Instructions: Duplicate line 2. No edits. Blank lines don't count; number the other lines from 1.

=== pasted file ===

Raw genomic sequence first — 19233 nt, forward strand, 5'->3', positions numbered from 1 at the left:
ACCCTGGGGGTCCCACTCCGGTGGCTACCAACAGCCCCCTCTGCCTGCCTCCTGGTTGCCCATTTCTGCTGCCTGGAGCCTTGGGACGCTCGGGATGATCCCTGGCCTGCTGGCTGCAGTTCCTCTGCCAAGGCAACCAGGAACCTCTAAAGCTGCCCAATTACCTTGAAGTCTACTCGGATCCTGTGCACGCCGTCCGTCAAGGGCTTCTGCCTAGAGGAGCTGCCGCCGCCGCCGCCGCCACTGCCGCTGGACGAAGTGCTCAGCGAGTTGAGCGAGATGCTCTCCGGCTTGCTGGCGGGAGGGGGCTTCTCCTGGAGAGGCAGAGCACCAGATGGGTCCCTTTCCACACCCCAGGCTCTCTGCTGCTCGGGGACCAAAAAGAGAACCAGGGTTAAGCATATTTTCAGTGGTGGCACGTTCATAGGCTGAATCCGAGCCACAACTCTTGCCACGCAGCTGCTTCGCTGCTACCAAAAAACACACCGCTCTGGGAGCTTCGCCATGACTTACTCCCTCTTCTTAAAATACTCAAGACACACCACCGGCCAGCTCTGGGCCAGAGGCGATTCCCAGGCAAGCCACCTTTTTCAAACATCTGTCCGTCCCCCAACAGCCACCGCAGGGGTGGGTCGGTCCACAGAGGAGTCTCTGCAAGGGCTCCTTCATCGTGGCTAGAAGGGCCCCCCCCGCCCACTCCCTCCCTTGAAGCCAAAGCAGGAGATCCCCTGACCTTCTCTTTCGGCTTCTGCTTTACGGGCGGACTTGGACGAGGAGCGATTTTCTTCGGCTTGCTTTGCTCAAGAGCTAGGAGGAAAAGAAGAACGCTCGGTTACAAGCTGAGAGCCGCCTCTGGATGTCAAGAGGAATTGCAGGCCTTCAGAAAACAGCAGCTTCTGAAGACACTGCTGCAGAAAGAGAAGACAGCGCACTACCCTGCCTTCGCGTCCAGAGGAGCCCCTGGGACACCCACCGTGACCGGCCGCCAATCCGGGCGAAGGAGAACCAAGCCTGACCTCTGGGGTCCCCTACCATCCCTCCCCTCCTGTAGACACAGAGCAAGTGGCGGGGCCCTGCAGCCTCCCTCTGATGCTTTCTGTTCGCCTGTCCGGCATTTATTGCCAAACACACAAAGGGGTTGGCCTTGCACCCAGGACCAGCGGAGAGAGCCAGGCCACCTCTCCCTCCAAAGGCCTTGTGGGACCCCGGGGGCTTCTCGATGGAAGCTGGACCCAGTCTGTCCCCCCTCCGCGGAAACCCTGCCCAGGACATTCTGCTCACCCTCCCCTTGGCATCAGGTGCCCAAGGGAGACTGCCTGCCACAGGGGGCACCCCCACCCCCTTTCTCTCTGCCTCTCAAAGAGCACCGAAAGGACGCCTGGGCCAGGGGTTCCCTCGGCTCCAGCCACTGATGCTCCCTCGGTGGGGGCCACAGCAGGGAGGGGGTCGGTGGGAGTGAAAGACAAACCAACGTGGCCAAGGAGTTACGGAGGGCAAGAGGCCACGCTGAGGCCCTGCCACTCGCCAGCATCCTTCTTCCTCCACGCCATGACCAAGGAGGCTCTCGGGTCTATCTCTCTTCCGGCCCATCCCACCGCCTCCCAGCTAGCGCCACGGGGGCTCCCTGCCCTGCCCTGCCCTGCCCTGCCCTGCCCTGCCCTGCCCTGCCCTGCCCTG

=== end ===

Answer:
ACCCTGGGGGTCCCACTCCGGTGGCTACCAACAGCCCCCTCTGCCTGCCTCCTGGTTGCCCATTTCTGCTGCCTGGAGCCTTGGGACGCTCGGGATGATCCCTGGCCTGCTGGCTGCAGTTCCTCTGCCAAGGCAACCAGGAACCTCTAAAGCTGCCCAATTACCTTGAAGTCTACTCGGATCCTGTGCACGCCGTCCGTCAAGGGCTTCTGCCTAGAGGAGCTGCCGCCGCCGCCGCCGCCACTGCCGCTGGACGAAGTGCTCAGCGAGTTGAGCGAGATGCTCTCCGGCTTGCTGGCGGGAGGGGGCTTCTCCTGGAGAGGCAGAGCACCAGATGGGTCCCTTTCCACACCCCAGGCTCTCTGCTGCTCGGGGACCAAAAAGAGAACCAGGGTTAAGCATATTTTCAGTGGTGGCACGTTCATAGGCTGAATCCGAGCCACAACTCTTGCCACGCAGCTGCTTCGCTGCTACCAAAAAACACACCGCTCTGGGAGCTTCGCCATGACTTACTCCCTCTTCTTAAAATACTCAAGACACACCACCGGCCAGCTCTGGGCCAGAGGCGATTCCCAGGCAAGCCACCTTTTTCAAACATCTGTCCGTCCCCCAACAGCCACCGCAGGGGTGGGTCGGTCCACAGAGGAGTCTCTGCAAGGGCTCCTTCATCGTGGCTAGAAGGGCCCCCCCCGCCCACTCCCTCCCTTGAAGCCAAAGCAGGAGATCCCCTGACCTTCTCTTTCGGCTTCTGCTTTACGGGCGGACTTGGACGAGGAGCGATTTTCTTCGGCTTGCTTTGCTCAAGAGCTAGGAGGAAAAGAAGAACGCTCGGTTACAAGCTGAGAGCCGCCTCTGGATGTCAAGAGGAATTGCAGGCCTTCAGAAAACAGCAGCTTCTGAAGACACTGCTGCAGAAAGAGAAGACAGCGCACTACCCTGCCTTCGCGTCCAGAGGAGCCCCTGGGACACCCACCGTGACCGGCCGCCAATCCGGGCGAAGGAGAACCAAGCCTGACCTCTGGGGTCCCCTACCATCCCTCCCCTCCTGTAGACACAGAGCAAGTGGCGGGGCCCTGCAGCCTCCCTCTGATGCTTTCTGTTCGCCTGTCCGGCATTTATTGCCAAACACACAAAGGGGTTGGCCTTGCACCCAGGACCAGCGGAGAGAGCCAGGCCACCTCTCCCTCCAAAGGCCTTGTGGGACCCCGGGGGCTTCTCGATGGAAGCTGGACCCAGTCTGTCCCCCCTCCGCGGAAACCCTGCCCAGGACATTCTGCTCACCCTCCCCTTGGCATCAGGTGCCCAAGGGAGACTGCCTGCCACAGGGGGCACCCCCACCCCCTTTCTCTCTGCCTCTCAAAGAGCACCGAAAGGACGCCTGGGCCAGGGGTTCCCTCGGCTCCAGCCACTGATGCTCCCTCGGTGGGGGCCACAGCAGGGAGGGGGTCGGTGGGAGTGAAAGACAAACCAACGTGGCCAAGGAGTTACGGAGGGCAAGAGGCCACGCTGAGGCCCTGCCACTCGCCAGCATCCTTCTTCCTCCACGCCATGACCAAGGAGGCTCTCGGGTCTATCTCTCTTCCGGCCCATCCCACCGCCTCCCAGCTAGCGCCACGGGGGCTCCCTGCCCTGCCCTGCCCTGCCCTGCCCTGCCCTGCCCTGCCCTGCCCTGCCCTG